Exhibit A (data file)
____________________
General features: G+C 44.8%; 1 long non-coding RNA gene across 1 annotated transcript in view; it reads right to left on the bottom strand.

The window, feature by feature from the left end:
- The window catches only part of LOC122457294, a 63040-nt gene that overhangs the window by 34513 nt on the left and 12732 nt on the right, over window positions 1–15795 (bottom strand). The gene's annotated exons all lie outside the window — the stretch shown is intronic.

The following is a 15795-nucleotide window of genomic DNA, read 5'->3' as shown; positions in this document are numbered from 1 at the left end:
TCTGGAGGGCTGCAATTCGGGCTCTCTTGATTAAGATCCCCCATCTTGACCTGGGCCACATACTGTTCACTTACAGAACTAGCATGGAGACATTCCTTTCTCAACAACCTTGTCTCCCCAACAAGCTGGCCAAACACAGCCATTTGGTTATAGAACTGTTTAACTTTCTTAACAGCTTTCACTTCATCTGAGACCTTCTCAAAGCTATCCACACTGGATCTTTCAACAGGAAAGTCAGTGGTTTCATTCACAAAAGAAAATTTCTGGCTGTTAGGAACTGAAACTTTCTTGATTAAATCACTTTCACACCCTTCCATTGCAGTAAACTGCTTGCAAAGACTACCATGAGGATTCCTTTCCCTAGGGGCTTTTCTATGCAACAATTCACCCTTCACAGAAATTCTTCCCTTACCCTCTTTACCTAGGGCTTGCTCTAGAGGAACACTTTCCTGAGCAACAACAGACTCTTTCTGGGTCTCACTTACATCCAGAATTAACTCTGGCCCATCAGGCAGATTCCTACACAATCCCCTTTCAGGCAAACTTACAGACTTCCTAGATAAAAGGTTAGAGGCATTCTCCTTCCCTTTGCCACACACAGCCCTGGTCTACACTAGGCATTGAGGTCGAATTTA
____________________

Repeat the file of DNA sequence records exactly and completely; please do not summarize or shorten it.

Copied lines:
General features: G+C 44.8%; 1 long non-coding RNA gene across 1 annotated transcript in view; it reads right to left on the bottom strand.

The window, feature by feature from the left end:
- The window catches only part of LOC122457294, a 63040-nt gene that overhangs the window by 34513 nt on the left and 12732 nt on the right, over window positions 1–15795 (bottom strand). The gene's annotated exons all lie outside the window — the stretch shown is intronic.

The following is a 15795-nucleotide window of genomic DNA, read 5'->3' as shown; positions in this document are numbered from 1 at the left end:
TCTGGAGGGCTGCAATTCGGGCTCTCTTGATTAAGATCCCCCATCTTGACCTGGGCCACATACTGTTCACTTACAGAACTAGCATGGAGACATTCCTTTCTCAACAACCTTGTCTCCCCAACAAGCTGGCCAAACACAGCCATTTGGTTATAGAACTGTTTAACTTTCTTAACAGCTTTCACTTCATCTGAGACCTTCTCAAAGCTATCCACACTGGATCTTTCAACAGGAAAGTCAGTGGTTTCATTCACAAAAGAAAATTTCTGGCTGTTAGGAACTGAAACTTTCTTGATTAAATCACTTTCACACCCTTCCATTGCAGTAAACTGCTTGCAAAGACTACCATGAGGATTCCTTTCCCTAGGGGCTTTTCTATGCAACAATTCACCCTTCACAGAAATTCTTCCCTTACCCTCTTTACCTAGGGCTTGCTCTAGAGGAACACTTTCCTGAGCAACAACAGACTCTTTCTGGGTCTCACTTACATCCAGAATTAACTCTGGCCCATCAGGCAGATTCCTACACAATCCCCTTTCAGGCAAACTTACAGACTTCCTAGATAAAAGGTTAGAGGCATTCTCCTTCCCTTTGCCACACACAGCCCTGGTCTACACTAGGCATTGAGGTCGAATTTA